And you have to develop this skill if you want to reach higher levels.
Here are a few simple tips to help you get started…
7 Tips For Performing Under Pressure
#1. Challenge your expectations
Sometimes our expectations can weigh us down.
Think about what expectations you have of yourself or that others have of you. For example: I can’t make any mistakes, I must make that team, I should score in every game, etc.
Where do these expectations come from? Is it something someone said or are you being hard on yourself?
Then ask yourself: What is the worst thing that can happen? You need to develop an action plan of how to deal with each of your expectations.
#2. Focus on the controllables
Make sure you stay focussed on things that you can control. For example you cannot control the weather, the referees decision, who you are playing against, what the opposition do or who is watching.
You can however control putting in 100% effort, making sure you have a good warm up, doing your basics well, communicating with others, etc.
#3. Be prepared
If you know that you’ve done everything you can to prepare then chances of you feeling nervous and under pressure will be much lower.
For example make sure you get enough sleep, eat the right foods, work on your fitness, practice on your own, recovery properly, be on time, etc.
#4. Change your self talk
If you’re feeling nervous then you are probably focussing more on avoiding a negative outcome than achieving a positive outcome.
Try to recognize and catch yourself out when you are thinking negatively and swop it with a positive alternative.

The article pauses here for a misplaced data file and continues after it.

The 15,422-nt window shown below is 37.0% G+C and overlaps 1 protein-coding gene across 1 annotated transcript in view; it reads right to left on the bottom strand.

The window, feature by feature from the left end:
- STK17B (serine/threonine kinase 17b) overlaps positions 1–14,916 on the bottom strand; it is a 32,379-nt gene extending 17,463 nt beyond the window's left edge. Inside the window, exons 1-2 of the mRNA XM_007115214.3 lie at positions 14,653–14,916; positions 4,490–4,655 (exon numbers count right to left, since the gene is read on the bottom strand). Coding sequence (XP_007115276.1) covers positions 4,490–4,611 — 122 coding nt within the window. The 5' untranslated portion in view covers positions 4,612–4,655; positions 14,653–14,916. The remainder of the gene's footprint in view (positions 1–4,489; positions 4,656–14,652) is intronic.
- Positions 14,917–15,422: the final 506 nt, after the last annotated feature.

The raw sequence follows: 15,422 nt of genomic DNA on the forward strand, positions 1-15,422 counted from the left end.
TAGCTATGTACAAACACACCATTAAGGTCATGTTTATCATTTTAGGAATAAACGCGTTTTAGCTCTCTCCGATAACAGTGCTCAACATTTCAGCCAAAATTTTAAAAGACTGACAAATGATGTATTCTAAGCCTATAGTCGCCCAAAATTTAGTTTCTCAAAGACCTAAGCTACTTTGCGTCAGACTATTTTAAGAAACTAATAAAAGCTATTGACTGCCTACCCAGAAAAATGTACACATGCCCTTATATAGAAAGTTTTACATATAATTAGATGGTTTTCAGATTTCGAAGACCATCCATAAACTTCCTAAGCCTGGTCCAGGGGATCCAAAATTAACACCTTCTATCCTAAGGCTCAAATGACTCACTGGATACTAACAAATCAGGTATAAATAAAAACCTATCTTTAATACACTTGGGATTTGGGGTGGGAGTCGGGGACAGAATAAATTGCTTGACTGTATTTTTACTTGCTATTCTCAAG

For example if you are worried about not being good enough then challenge yourself to find at least one reason of why you are good enough.
#5. Develop a pre-match routine
Developing a routine can help you to get focussed and ready for games so that you deliver more consistent performances regardless of who you’re playing against.
It may also help to think of a time that you played well and try to remember that situation in as much detail as possible.
Imagine reliving that moment again, playing it in your mind like a movie, bringing in all the senses of what you see, hear, feel, smell and taste.
Doing this will put you into that mental state of how you felt then and you’ll probably feel more calm and in control.
#7. Breathing techniques
When you are nervous your heart rate increases. By focussing on your breathing you can slow your heart rate with effective breathing techniques which activates some powerful brain waves.
Bring your attention to your breathe and consciously slow it down by taking a couple of deep breaths. You will soon start to feel more calm.
Bio: After taking a gap year to England, Lauren Penny ended up staying in the UK for 10 years (returning back to Cape Town in 2014). While living in the UK she got selected for the South African National Hockey Team.
She also captained the u19 South African Women’s cricket team in 2005 and was part of the Kent women’s cricket team in England that won the national league for two consecutive seasons (2009-11).
After struggling with various injuries she decided to turn her focus to performance coaching. With over 12 years experience in the field, coaching others to greatness has become her true passion.
Her unique gift is inspiring, motivating and helping others to be more confident, perform under pressure and develop the consistency required to reach higher levels of sport & life.